Kennedy's Wars: Berlin, Cuba, Laos, and Vietnam

By Lawrence Freedman | Go to book overview

30

Alleasured Response

CUBA PROVIDED KENNEDY with the opportunity to reduce the risk of total war by reducing tensions with the Soviet Union. At the same time the successful management of the crisis encouraged the view that somehow a breakthrough had been made in the manipulation of force and its relation to diplomacy. McNamara was cited as saying that, after Cuba, "[t]here is no longer any such thing as strategy, only crisis management." 1 During the crisis the administration had tended to ignore the views of the military, which had appeared beside the point because they failed to address the agenda the president had clearly set. A limited action had succeeded as the military clamored for stiffer, more dangerous, and more reckless measures. This led to a new concept of measured response that presupposed the use of proportionate force for purposes of coercive diplomacy rather than a decisive battle. The tendency was already apparent in both defense policy and strategic analysis; more military options made it possible to establish greater control over the course and outcome of a crisis and war itself.

This fed into the debate that was already well under way on flexible response in Europe. The initial reaction to Cuba in Europe was relief that it had not led to something much worse and that the pressure might now be off to raise force levels in Europe. They had to be reminded that Cuba had been a crisis in which the United States had "virtually all military chips" and that there was no reason to suppose that Khrushchev would have backed down so quickly if it had been over Berlin. The administration wanted the Europeans to recognize that the lesson learned was the need for flexible response. 2 But Cuba had highlighted another tension in the alliance. While its management had impressed Europeans and strengthened Kennedy's position as the leader of the alliance, it had also revealed their dependence upon the United States. A war started over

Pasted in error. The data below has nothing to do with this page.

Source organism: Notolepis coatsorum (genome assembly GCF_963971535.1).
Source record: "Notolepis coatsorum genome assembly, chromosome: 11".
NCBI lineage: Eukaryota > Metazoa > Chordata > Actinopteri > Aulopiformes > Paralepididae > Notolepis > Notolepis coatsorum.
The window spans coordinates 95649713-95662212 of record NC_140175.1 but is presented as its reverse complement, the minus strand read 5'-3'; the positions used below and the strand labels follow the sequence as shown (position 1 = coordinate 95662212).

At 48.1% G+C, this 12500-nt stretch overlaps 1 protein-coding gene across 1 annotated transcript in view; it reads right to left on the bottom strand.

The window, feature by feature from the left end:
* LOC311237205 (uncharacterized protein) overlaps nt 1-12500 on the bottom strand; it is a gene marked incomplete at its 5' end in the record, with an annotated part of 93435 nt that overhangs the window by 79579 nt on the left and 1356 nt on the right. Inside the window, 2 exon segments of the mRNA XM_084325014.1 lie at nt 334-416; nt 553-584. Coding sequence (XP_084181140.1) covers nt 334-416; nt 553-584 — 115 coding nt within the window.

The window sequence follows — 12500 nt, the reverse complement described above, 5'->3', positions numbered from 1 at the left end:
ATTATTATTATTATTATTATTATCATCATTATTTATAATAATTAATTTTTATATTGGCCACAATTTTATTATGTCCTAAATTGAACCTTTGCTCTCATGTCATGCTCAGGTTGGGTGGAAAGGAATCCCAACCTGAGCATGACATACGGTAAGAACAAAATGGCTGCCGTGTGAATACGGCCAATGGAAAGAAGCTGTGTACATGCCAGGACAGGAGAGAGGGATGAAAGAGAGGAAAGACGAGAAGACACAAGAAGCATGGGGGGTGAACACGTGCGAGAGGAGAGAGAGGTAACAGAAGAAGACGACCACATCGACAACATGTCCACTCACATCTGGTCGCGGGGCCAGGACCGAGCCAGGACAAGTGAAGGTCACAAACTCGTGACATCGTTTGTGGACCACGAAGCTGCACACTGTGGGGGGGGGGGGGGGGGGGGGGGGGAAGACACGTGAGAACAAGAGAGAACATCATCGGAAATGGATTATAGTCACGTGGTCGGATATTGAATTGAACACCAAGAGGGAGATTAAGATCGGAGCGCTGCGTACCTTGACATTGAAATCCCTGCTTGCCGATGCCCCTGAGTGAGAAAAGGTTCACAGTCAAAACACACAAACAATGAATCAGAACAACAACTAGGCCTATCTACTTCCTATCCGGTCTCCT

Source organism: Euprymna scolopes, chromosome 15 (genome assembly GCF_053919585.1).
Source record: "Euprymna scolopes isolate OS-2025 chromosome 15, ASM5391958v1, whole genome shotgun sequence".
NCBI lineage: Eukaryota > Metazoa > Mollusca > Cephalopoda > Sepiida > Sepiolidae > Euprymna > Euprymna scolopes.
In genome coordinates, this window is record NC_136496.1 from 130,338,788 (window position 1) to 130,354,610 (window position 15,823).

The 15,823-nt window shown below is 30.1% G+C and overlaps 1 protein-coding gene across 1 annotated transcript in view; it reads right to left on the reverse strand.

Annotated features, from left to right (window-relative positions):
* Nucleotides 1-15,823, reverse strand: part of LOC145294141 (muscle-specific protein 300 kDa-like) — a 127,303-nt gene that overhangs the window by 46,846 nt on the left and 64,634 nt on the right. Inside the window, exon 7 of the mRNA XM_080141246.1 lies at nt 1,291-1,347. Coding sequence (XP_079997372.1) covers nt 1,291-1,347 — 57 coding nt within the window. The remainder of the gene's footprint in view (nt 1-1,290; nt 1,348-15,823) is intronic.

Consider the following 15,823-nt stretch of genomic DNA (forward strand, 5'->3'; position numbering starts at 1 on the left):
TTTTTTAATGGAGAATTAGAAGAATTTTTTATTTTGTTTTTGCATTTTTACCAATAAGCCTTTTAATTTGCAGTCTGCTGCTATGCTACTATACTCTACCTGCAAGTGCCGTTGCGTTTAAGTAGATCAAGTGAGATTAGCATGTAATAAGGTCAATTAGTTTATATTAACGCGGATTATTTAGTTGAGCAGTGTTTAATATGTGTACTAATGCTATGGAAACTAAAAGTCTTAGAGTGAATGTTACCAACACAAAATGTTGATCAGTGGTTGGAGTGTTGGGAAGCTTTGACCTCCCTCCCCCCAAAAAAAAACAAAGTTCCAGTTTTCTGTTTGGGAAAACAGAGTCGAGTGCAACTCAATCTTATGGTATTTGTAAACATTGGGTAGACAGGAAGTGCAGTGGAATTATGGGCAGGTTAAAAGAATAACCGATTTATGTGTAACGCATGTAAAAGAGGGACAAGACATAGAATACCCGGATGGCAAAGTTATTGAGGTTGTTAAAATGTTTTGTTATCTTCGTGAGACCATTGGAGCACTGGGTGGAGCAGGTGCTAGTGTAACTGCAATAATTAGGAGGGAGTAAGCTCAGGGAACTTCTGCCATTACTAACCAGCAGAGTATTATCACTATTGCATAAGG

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Kennedy's Wars: Berlin, Cuba, Laos, and Vietnam
Table of contents

Table of contents

  • Title Page iii
  • Contents vii
  • Preface: Kennedy's Wars ix
  • Dramatis Personae xiii
  • Introduction 3
  • I - The Cold War and How to Fight It 11
  • 1 - Liberal Anticommunism 13
  • 2 - Beyond Massive Retaliation 18
  • 3 - The Third World Alternative 27
  • 4 - Policies and People 32
  • II - Berlin and Nuclear Strategy 43
  • 5 - The New Strategy 45
  • 6 - To Vienna and Back 51
  • 7 - The Berlin Anomaly 58
  • 8 - A Contest of Resolve 66
  • 9 - The Wall 72
  • 10 - Tests and Tension 79
  • 11 - Flexible Response 92
  • 12 - Berlin to Cuba 112
  • III - Cuba 121
  • 13 - Removing Castro 123
  • 14 - A Deniable Plan 129
  • 15 - An Undeniable Fiasco 139
  • 16 - Still Castro 147
  • 17 - Mongoose 153
  • 18 - Searching for Missiles 161
  • 19 - The Options Debated 170
  • 20 - Blockade 182
  • 21 - Military Steps 193
  • 22 - Political Steps 203
  • 23 - The Denouement 208
  • 24 - A Crisis Managed 218
  • 25 - Aftermath 225
  • 26 - Back to Square One 238
  • IV - Alliances and Detente 247
  • 27 - The Sino-Soviet Split 249
  • 28 - Toward a Test Ban 261
  • 29 - The Test Ban Treaty 270
  • 30 - Alleasured Response 276
  • V - Vietnam 285
  • 31 - Counterinsurgency 287
  • 32 - Laos 293
  • 33 - Commitment without Combat 305
  • 34 - Deciding Not to Decide 313
  • 35 - The Taylor Report 322
  • 36 - Decisions 330
  • 37 - The Influence of Laos 340
  • 38 - In the Dark 356
  • 39 - Coercion and Clients 367
  • 40 - Diem's Assassination 382
  • 41 - Kennedy to Johnson 398
  • Conclusion 415
  • Acknowledgments 421
  • Notes 423
  • Bibliography 489
  • Index 507
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